To mark Earth Day we have chosen to publish a piece from our upcoming newsletter on the Historical River Data Archive written by Terry Langford, Visiting Professor at the Centre for Environmental Sciences, Faculty of Engineering and the Environment.
“On the day the photograph was taken in 2010, the river water was clear, showing waving water weeds on a clean gravel bed. Large numbers of brilliant blue Beautiful Demoiselle damsel-flies (Calopteryx splendens) were flitting over the water and landing on the marginal vegetation prior to mating. An impressive sight for any conservationist or ecologist. Standing on exactly the same spot almost 50 years previously I had seen a flow of black, foetid, fishless water with a layer of foam up to 1m thick in places. A hand-net sample of the river bed produced nothing but a Gordian knot of writhing bright red sludgeworms, the product of millions of gallons of poorly treated sewage and untreated industrial effluents from Birmingham, the Black Country and Stoke on Trent all many miles upstream. Biological diversity was virtually nil.
The change over 50 years was almost unbelievable, but how had it come about and what were the processes involved? Although there were a few scientific papers from the 1950s and 60s, the processes of change had not been well described, mainly because there appeared to be no access to early data. However, as a result of some personal enquiries, a treasure trove of raw data was located, in the shed of one of the biologists who had worked on the rivers at that time. The hoard consisted of over 22,000 individual records of biological surveys in the River Trent Catchment all carefully organised in date order, plus reports and contemporaneous field notes. The material was retrieved very rapidly by staff in the Centre for Environmental Sciences.
Thanks to their foresight and the willing and enthusiastic assistance of the staff at the University of Southampton Archives and Manuscripts, these raw data from biological and chemical surveys, which were about to be ditched by the Agencies, were saved from destruction and the individual records, the products of thousands of man-hours work, are now safely stored and catalogued for academic analysis, future management planning and future work by students. In addition, similar data for eastern rivers were sent to the archive by the Environment Agency in East Anglia, again some dating back to the late 1950s and early 1960s. These data form the longest run of raw river ecology data in the England and perhaps in Europe. Added to this are reports and grey literature that augment the story of the cleaning up of rivers in the English east and west midlands.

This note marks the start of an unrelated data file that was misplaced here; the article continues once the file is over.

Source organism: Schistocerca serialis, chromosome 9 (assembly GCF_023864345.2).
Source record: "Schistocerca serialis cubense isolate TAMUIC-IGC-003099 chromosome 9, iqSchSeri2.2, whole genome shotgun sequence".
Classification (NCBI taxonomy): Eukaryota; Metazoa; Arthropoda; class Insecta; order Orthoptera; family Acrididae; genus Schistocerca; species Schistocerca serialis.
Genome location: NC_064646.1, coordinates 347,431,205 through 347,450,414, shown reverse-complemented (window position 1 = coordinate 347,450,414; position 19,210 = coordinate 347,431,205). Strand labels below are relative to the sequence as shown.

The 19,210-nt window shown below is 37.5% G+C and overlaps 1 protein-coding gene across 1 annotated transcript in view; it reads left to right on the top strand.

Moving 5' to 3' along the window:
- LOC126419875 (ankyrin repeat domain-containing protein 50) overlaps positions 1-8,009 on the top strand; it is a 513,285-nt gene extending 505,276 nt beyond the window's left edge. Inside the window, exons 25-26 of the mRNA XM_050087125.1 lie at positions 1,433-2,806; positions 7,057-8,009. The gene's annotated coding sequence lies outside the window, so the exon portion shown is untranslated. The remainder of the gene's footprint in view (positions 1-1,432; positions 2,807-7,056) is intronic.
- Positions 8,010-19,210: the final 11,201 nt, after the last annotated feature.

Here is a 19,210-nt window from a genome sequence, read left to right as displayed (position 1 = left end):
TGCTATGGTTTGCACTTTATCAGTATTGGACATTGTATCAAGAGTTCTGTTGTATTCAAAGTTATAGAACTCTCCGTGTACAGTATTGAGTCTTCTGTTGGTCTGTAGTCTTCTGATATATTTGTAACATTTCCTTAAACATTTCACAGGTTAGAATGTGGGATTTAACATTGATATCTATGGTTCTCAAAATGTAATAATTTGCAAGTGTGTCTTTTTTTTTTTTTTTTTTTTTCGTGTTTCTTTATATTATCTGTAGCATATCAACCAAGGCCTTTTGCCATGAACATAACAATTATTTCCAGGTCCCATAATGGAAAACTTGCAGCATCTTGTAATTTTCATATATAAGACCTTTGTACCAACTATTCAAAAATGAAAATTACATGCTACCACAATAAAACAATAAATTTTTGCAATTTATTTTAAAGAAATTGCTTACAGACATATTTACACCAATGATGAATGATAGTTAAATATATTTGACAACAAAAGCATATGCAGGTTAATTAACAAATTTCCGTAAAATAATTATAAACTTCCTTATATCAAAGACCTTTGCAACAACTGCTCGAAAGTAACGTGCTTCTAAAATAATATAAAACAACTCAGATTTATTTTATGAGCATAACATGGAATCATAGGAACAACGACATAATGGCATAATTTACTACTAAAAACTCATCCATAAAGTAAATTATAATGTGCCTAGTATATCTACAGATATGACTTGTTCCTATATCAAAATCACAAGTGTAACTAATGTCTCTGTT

The records kept so carefully catalogued and preserved in the Archives and Manuscripts based in the Hartley Library have so far formed the basis of two book chapters, one academic paper, eight MSc projects with a ninth in progress. Most of the work has been done with close collaboration and help by staff of the Environment Agency. As a regular user of the archive, I have found everyone there so helpful and professional both with me and the students. We in CES, intend to develop more work with the Archives and exploit, we hope, their contacts with other archives in Britain and perhaps in Europe. The work on the recovery of British rivers will, we hope, be of great assistance to countries such as China and India who have severe river pollution problems at the present time, mostly caused by exactly the same economic,technical and socio-political history as those of 1950s industrial Britain. There are other archive data round the country that could be linked with the Southampton Archives including those from the Environment Agency and local library archives. For example, much of the peripheral data for our studies came from the Birmingham archives, recently rehoused in the city and from the Lincoln City Archives. The work on rivers is based on the old adage that “those who ignore history are condemned to repeat it”. The return to the black, foetid fishless river in Britain cannot be contemplated. “From there to here” will be a pattern, we hope, for all the newer industrialised countries.”